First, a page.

Favorite Buildings We Visited in 2017

Even though a year ended a while back, we’re still excited to post what we saw last year. We always make an effort to see buildings wherever we go and this highlights our favorites. We got to go on a very special tour of the Stahl House in Los Angeles, also known as Case Study House #22, designed by Pierre Koenig. Also last year, we enjoyed a trip to Minnesota. Here at home in San Francisco we always find time to see new things as well, such as the Potrero Power Station. Here is our list, in order of year built.

1. The Stahl House, Case Study House #22, Pierre Koenig, Hollywood Hills, Los Angeles, CA 1960

This building is an icon of Los Angeles Modernism. It sits on a tight lot and has been used in movies and photography. The Case Study Program was sponsored by Arts and Architecture Magazine as a way of getting well known architects to design efficient and less expensive houses during the booming post WW II era.

mid century modern los angeles

 

mid century modern los angeles

2. St. John’s Abbey Church, Marcel Breuer, Collegeville, MN 1961

This site cast concrete and extensive stained glass church was ahead of its time. At the time, this use of material in this way was revolutionary. Breuer was born in Hungary in 1902 and is known for designing the Whitney Museum in New York.

 

concrete architecture modern church

 

concrete architecture modern church

 

concrete architecture modern church

 

concrete architecture modern church

 

concrete architecture modern church

3. Marin County Civic Center, Frank Lloyd Wright, San Rafael, CA,1962

The blue roof is meant to reflect the blue of the sky and the pink stucco walls are reminiscent of the nearby landscape.

The Potrero Power Station, Unit 3, Dogpatch, San Francisco, CA 1965
The developer opened the site for a sunrise tour in April. The plan is for it to be converted into a boutique hotel, and the area around the site will be redeveloped into housing and mixed use.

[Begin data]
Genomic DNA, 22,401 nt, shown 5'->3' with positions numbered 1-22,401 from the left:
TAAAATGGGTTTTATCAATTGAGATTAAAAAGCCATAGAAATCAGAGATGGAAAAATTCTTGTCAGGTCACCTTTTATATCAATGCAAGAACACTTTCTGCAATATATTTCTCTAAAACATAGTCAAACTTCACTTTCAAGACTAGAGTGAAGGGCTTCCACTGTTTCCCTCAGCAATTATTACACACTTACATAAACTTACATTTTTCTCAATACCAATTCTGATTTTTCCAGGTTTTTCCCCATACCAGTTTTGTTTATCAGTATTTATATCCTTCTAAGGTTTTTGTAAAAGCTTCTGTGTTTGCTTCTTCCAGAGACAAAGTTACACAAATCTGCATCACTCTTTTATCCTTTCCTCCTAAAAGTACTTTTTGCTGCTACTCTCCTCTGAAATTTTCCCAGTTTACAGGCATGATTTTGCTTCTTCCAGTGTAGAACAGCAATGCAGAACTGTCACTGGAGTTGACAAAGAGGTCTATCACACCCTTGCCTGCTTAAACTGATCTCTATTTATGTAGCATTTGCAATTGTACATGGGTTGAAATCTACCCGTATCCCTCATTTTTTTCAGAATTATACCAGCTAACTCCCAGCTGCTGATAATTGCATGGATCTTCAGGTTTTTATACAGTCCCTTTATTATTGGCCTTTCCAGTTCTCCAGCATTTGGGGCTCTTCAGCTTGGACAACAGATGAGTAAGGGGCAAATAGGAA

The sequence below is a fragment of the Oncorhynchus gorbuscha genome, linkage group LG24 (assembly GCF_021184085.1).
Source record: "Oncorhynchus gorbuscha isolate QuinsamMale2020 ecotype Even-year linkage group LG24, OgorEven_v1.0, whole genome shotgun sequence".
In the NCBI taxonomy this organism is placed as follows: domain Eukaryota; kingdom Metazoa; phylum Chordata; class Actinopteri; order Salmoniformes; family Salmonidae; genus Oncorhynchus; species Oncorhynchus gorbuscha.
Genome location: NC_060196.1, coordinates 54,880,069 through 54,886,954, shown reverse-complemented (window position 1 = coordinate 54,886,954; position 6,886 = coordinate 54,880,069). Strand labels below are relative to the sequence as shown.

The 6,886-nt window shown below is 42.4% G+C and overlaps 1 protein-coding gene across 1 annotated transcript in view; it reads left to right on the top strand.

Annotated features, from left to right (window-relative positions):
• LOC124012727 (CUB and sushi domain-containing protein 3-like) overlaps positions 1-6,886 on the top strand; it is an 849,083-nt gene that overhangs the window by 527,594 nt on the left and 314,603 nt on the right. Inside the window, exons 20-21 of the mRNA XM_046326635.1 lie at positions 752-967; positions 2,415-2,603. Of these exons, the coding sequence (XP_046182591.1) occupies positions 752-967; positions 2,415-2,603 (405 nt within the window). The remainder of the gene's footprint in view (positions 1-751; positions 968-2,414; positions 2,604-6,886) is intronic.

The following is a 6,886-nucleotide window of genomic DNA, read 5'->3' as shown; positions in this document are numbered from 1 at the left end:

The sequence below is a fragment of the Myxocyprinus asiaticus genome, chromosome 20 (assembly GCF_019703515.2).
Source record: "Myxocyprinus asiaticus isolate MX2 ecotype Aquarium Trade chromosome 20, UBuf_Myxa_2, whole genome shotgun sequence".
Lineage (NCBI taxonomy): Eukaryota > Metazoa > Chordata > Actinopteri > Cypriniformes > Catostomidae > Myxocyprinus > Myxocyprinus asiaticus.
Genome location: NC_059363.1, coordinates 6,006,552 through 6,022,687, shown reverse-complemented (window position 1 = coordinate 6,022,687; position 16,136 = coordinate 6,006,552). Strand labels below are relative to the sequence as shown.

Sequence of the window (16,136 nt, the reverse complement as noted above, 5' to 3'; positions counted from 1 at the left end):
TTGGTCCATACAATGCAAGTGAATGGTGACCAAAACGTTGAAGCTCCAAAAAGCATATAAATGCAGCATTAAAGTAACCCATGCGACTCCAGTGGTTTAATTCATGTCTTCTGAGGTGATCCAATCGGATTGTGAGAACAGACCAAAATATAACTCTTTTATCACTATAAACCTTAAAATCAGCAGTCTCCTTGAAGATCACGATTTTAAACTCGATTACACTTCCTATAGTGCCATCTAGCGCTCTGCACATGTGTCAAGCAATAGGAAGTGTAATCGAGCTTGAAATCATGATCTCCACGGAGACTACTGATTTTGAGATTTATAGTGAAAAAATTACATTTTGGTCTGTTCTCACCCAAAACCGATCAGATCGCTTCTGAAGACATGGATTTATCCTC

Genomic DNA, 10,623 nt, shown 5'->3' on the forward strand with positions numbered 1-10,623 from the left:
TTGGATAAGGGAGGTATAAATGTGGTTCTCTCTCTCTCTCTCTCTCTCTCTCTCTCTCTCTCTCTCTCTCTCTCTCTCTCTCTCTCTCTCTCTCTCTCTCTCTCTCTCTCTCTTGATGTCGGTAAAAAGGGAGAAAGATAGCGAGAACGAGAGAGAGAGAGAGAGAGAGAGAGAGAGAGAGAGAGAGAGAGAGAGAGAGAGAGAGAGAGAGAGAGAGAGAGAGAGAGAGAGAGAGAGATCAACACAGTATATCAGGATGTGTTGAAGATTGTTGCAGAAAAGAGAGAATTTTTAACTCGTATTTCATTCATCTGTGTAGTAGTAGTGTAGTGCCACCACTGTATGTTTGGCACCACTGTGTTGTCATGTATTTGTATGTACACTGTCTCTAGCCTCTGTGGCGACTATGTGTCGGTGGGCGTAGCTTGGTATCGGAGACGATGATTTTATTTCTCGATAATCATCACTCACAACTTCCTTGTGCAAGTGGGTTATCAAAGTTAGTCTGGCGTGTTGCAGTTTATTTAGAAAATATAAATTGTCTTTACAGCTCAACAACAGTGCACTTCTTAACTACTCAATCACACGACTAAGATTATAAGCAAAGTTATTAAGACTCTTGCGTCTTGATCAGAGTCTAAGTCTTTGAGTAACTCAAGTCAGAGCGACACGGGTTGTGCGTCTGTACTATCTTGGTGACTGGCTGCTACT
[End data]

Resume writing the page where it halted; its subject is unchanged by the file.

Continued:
Frank Lloyd Wright Civic Center

 

Frank Lloyd Wright Civic Center

 

Frank Lloyd Wright Civic Center

 

Frank Lloyd Wright Civic Center

 

 

 

4. The Potrero Power Station, Unit 3, Dogwatch, San Francisco, CA 1965

The developer opened the site for a sunrise tour in April. The plan is for it to be converted into a boutique hotel, and the area around the site will be redeveloped into housing and mixed use.

 

industrial defunct power plant waterfront san francisco

 

industrial defunct power plant waterfront san francisco

 

industrial defunct power plant waterfront san francisco

 

industrial defunct power plant waterfront san francisco

5. Alcuin Library and University Archives, St. John’s University, Collegeville, MN 1966

Site cast concrete trees support the concrete ceiling structure. A success in achieving a large volume of open space with natural light and smaller gathering spaces for study.

 

concrete architecture modern library

 

concrete architecture modern library

 

 

6. Ray Kappe House, Ray Kappe, Rustic Canyon, Los Angeles, CA 1967

The house acts like a bridge floating above the sloped site with multiple levels and views that embrace the surrounding trees, a mid century modern gem.

 

Los Angeles mid century modern

 

7. Discovery Channel Telescope, Happy Jack, AZ 2012

The telescope’s reflector aperture is 4.3 meters in diameter. This is the fifth largest optical telescope in the USA and was a collaboration of Lowell Observatory in Flagstaff, AZ and The Discovery Channel. On a tour we found out the mirror coating is so thin its equivalent to how much a human hair grows in a single day.

optical telescope reflector

 

optical telescope reflector

 

optical telescope reflector

 

8. Lakewood Cemetery Mausoleum, Minneapolis, HGA Architects, MN, 2012

This Minneapolis cemetery needed a second mausoleum and they held a competition for a new structure.

 

 

serene modern calm mausoleum

 

serene modern calm mausoleum

 
                                                    

Hart Wright Architects
340 Potrero Ave
San Francisco, CA 94103
tel: (415) 503-7071